Headaches and high blood pressure


Fatou, a woman of less than 60 years old, comes stumbling into the clinic, supported by a family member. At the door the triage nurse had her cut the long line, and in the emergency room it appears that her paralysis is caused by a stroke. Years ago, she was diagnosed with high blood pressure, but because the headache disappeared, she had stopped taking her medication. Her high blood pressure and perhaps a number of other risk factors now have dramatic consequences.


One out of 4 Senegalese over 40 years old has high blood pressure, according to research. High blood pressure often gives no symptoms and does not always give headaches as some think. The approach is very different than for other diseases such as flu or malaria and requires a risk assessment, a lot of patient education and a well-considered treatment. It is important teaching this approach to our health workers, because cardiovascular disease is increasing dramatically in Senegal. Specialized care for complications, such as a heart attack or stroke, is hardly present. This makes prevention all the more important.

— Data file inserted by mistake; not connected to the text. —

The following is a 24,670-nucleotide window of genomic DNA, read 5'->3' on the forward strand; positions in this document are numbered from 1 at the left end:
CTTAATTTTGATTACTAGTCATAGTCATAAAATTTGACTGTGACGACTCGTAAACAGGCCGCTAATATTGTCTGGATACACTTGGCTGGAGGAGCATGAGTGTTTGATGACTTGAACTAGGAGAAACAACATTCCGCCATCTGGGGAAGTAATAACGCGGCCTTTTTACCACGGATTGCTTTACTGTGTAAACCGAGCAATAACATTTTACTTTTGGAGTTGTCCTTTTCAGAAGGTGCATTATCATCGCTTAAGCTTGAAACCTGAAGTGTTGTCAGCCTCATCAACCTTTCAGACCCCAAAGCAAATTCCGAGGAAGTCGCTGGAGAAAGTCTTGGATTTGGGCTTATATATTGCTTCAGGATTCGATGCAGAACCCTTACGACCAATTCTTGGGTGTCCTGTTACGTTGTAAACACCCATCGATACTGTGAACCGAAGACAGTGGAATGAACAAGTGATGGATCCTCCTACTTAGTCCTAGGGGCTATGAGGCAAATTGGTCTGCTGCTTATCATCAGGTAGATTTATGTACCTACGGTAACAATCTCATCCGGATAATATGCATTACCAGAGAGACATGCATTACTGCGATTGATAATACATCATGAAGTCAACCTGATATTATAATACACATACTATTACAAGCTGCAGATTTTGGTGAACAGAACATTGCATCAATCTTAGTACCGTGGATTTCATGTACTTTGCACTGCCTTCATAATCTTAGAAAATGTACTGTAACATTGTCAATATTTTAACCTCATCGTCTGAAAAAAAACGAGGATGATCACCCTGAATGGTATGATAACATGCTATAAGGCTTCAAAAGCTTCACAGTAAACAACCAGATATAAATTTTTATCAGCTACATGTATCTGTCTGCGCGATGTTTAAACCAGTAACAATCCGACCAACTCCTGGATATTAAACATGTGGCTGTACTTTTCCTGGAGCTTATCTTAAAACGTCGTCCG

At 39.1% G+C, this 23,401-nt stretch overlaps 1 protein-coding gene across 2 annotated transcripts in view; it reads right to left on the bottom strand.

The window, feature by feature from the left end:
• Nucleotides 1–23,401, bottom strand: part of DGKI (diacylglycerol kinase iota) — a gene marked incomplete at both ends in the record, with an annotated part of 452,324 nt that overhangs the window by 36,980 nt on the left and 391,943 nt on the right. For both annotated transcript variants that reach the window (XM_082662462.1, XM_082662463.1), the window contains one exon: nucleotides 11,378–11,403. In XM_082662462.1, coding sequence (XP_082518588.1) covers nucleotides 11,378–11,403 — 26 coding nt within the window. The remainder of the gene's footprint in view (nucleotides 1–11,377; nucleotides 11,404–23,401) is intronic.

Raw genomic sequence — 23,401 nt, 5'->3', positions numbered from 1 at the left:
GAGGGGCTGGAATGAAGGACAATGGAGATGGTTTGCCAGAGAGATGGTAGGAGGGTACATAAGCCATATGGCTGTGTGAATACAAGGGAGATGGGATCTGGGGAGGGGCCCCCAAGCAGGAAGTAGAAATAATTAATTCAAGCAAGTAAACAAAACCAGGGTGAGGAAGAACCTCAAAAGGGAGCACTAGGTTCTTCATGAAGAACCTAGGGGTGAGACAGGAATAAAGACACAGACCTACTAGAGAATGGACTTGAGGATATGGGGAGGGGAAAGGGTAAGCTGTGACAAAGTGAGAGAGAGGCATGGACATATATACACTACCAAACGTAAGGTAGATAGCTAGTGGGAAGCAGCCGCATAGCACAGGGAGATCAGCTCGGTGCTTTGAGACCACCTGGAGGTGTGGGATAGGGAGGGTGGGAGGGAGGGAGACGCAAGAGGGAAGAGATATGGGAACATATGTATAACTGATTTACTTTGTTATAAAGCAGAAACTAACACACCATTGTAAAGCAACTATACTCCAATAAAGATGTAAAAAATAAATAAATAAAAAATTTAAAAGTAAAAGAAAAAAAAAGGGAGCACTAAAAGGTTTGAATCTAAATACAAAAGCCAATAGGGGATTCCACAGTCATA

Since more than a year our clinic has a special hypertension program. Patients with high blood pressure come every month at a special consultation hour, which starts with a group education for patients. The staff has been trained to use a protocol and we have designed a special pulmonary card where lab values ​​and medications are noted. The fact that we are innovative is apparent when we are mentioned in a government meeting as an example of the new approach.

From the experience we have gained, we now train the staff of other Christian clinics, starting with our sister clinics in the outskirts of Dakar. One of the important steps is to measure blood pressure in each patient, not only if they have a headache. In this way, high blood pressure is better detected, and all sorts of complications can be prevented.


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Familie Kieviet in Senegal